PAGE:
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MUSKOKA - Clean up of arsenic contamination in Muskoka is the responsibility of property owners. Should the contamination migrate off said property the owner is also obligated to report the issue to the Ontario Ministry of Environment, Conservation and Parks.
On Nov 11 Muskoka Post reported that Gravenhurt residents noticed workers wearing hazmat suits in the Bay Street and Muskoka Road North area. Chris Mace, Elexicon Energy corporate communication representative, said field staff and contractors commenced ground grid work and the installation of new fencing at the Bay Substation.
"Due to the presence of arsenic in the soil at the station – likely from historical weed spraying over many years – the workers are dressed in disposable coveralls and wearing half-mask respirators. Steps were also taken to ensure dust was not created for Elexicon staff, contractors or local residents," Mace said.
Muskoka Post reached out to the MECP to find out if the ministry is aware of the Gravenhurst substation contamination, and if there are other areas in the region which might also be impacted by arsenic. MECP media spokesperson, Gary Wheeler said the ministry has been in touch with Elexicon.
"Elexicon conducted soil samples before starting maintenance excavation work in November and discovered elevated arsenic levels in the soil. The company arranged to have contaminated soil removed from the site. The ministry is aware that there may be contamination at sub stations due to the historical spraying of arsenic-based pesticides and other potential sources. The ministry becomes involved only if there are offsite/off property adverse environmental impacts. The property owner is responsible for complying with all applicable laws, such as ensuring the contaminated material is properly managed.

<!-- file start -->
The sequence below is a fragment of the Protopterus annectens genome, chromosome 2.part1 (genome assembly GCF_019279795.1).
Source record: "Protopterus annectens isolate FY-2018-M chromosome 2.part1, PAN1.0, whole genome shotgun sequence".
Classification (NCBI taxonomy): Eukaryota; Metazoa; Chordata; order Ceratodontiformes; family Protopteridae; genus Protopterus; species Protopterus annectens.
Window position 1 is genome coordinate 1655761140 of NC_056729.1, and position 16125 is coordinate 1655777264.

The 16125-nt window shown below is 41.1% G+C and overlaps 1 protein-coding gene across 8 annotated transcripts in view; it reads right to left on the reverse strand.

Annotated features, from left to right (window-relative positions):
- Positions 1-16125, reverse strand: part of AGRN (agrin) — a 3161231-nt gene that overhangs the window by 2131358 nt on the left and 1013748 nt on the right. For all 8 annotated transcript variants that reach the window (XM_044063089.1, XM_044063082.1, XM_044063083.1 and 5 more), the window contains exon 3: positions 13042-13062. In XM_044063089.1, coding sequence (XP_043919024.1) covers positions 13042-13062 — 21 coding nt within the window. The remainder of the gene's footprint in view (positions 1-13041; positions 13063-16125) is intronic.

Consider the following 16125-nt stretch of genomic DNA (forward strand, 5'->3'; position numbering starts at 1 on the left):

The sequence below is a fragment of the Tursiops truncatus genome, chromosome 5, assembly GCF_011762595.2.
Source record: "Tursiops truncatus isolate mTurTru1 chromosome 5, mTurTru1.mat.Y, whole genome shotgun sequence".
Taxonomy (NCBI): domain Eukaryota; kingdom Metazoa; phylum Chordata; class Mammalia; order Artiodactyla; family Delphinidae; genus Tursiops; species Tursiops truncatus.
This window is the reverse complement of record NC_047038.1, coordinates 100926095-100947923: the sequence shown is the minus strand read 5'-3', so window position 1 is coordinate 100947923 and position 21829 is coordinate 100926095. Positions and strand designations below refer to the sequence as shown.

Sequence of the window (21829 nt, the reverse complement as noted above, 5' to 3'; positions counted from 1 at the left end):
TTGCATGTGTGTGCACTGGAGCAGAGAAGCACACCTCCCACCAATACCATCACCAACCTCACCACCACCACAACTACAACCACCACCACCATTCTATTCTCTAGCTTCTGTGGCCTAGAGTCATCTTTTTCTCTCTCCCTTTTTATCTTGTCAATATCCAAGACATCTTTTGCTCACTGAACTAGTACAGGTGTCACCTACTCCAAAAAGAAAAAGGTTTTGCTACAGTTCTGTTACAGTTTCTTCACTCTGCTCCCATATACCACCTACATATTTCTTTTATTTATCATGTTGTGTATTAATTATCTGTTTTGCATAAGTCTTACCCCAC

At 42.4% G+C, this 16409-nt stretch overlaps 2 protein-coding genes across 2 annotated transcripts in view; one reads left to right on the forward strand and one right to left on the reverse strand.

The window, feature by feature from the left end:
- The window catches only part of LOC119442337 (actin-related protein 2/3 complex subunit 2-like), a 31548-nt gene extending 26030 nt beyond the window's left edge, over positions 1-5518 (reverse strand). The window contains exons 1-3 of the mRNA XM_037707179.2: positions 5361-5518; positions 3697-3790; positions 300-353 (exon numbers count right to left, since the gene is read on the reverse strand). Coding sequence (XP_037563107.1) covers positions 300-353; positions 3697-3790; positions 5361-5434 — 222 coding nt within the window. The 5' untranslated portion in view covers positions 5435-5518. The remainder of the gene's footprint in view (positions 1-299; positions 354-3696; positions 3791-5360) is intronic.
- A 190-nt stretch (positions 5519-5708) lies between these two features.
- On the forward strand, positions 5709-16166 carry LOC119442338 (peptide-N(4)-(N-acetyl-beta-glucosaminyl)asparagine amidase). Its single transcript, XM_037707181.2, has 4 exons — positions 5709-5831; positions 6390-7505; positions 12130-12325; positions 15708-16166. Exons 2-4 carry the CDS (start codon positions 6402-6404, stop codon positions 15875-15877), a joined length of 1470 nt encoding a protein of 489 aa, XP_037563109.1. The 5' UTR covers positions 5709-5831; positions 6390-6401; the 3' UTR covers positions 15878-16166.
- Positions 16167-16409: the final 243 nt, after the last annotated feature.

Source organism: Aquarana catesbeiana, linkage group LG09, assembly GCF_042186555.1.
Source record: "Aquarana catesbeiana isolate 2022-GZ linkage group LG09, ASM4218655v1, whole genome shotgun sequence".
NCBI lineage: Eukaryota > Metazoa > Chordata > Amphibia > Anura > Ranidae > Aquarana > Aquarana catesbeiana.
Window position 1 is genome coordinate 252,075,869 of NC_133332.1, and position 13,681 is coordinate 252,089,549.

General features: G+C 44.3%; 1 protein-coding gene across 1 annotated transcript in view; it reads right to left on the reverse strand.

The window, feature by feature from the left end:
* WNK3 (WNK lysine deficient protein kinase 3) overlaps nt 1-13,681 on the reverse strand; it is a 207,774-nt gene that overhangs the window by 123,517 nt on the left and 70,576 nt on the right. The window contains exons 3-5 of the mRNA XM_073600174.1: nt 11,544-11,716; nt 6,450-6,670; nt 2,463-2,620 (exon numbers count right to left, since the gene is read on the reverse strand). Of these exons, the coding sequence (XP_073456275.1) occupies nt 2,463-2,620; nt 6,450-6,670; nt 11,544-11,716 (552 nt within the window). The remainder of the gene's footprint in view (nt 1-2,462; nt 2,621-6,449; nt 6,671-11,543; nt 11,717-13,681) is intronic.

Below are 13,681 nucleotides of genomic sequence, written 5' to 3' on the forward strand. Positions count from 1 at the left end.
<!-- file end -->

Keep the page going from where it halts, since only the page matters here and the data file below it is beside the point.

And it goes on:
In addition, the property owner is responsible for informing the ministry if any contaminated material on the property migrates off the property," Wheeler said.
Muskoka Lakes Coun. Ruth Nishikawa said a similar situation occurred in Bala.
"Along River St. in Bala where a hydro substation sits a clean up was ordered many years ago. I would suggest that this may be the case where other substations are located," she said.
Nishikawa confirmed that a clean up was completed at the Bala substation.
The MECP indicated that in the past arsenic-containing chemicals were often used by electrical utilities as weed killers and wood preservatives throughout North America. As arsenic does not degrade rapidly over time, it remains residually in soil near substations.
The Town of Gravenhurst said it first became aware of the potential of arsenic in the soil at that location through email notification from Elexicon in November 2019.
"They indicated they would be doing work at their Bay St. Substation. We are not aware of any other locations that may be impacted. The town does not spray for bugs or mosquitos, however there are annual efforts to combat plant based invasive species, such as hogweed, Japanese knotweed and phragmites on municipal properties using only provincially approved products and licensed applicators. The town is always looking for the most effective environmentally sound options available to eliminate invasive species," said Jason Harentt, Gravenhurst communications director.